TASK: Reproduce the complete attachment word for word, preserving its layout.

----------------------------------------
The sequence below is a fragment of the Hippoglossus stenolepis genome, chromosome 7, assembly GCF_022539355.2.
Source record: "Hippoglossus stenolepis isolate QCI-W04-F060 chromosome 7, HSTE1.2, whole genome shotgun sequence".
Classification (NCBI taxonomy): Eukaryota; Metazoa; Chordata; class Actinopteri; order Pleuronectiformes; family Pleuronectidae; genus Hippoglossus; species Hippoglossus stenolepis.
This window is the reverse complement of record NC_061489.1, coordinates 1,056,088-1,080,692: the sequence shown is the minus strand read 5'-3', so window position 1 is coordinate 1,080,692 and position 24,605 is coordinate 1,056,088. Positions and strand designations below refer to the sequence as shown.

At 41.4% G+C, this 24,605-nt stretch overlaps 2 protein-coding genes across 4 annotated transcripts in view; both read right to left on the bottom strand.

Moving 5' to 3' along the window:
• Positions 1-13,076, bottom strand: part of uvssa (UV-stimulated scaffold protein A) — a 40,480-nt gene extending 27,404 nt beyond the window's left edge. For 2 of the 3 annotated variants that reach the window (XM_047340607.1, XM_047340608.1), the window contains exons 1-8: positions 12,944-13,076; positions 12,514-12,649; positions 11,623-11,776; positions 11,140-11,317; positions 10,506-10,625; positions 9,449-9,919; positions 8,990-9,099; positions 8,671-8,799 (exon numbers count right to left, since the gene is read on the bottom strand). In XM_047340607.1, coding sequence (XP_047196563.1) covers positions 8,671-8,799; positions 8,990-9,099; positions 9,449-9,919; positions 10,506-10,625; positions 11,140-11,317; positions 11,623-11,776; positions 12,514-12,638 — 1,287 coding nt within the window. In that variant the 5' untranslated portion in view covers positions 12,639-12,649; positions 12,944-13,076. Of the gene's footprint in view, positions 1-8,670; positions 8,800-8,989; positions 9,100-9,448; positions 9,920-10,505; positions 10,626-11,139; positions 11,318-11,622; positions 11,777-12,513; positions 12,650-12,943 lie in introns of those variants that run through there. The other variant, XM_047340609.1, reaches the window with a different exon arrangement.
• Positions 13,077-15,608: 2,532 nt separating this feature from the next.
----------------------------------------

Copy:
The sequence below is a fragment of the Hippoglossus stenolepis genome, chromosome 7, assembly GCF_022539355.2.
Source record: "Hippoglossus stenolepis isolate QCI-W04-F060 chromosome 7, HSTE1.2, whole genome shotgun sequence".
Classification (NCBI taxonomy): Eukaryota; Metazoa; Chordata; class Actinopteri; order Pleuronectiformes; family Pleuronectidae; genus Hippoglossus; species Hippoglossus stenolepis.
This window is the reverse complement of record NC_061489.1, coordinates 1,056,088-1,080,692: the sequence shown is the minus strand read 5'-3', so window position 1 is coordinate 1,080,692 and position 24,605 is coordinate 1,056,088. Positions and strand designations below refer to the sequence as shown.

At 41.4% G+C, this 24,605-nt stretch overlaps 2 protein-coding genes across 4 annotated transcripts in view; both read right to left on the bottom strand.

Moving 5' to 3' along the window:
• Positions 1-13,076, bottom strand: part of uvssa (UV-stimulated scaffold protein A) — a 40,480-nt gene extending 27,404 nt beyond the window's left edge. For 2 of the 3 annotated variants that reach the window (XM_047340607.1, XM_047340608.1), the window contains exons 1-8: positions 12,944-13,076; positions 12,514-12,649; positions 11,623-11,776; positions 11,140-11,317; positions 10,506-10,625; positions 9,449-9,919; positions 8,990-9,099; positions 8,671-8,799 (exon numbers count right to left, since the gene is read on the bottom strand). In XM_047340607.1, coding sequence (XP_047196563.1) covers positions 8,671-8,799; positions 8,990-9,099; positions 9,449-9,919; positions 10,506-10,625; positions 11,140-11,317; positions 11,623-11,776; positions 12,514-12,638 — 1,287 coding nt within the window. In that variant the 5' untranslated portion in view covers positions 12,639-12,649; positions 12,944-13,076. Of the gene's footprint in view, positions 1-8,670; positions 8,800-8,989; positions 9,100-9,448; positions 9,920-10,505; positions 10,626-11,139; positions 11,318-11,622; positions 11,777-12,513; positions 12,650-12,943 lie in introns of those variants that run through there. The other variant, XM_047340609.1, reaches the window with a different exon arrangement.
• Positions 13,077-15,608: 2,532 nt separating this feature from the next.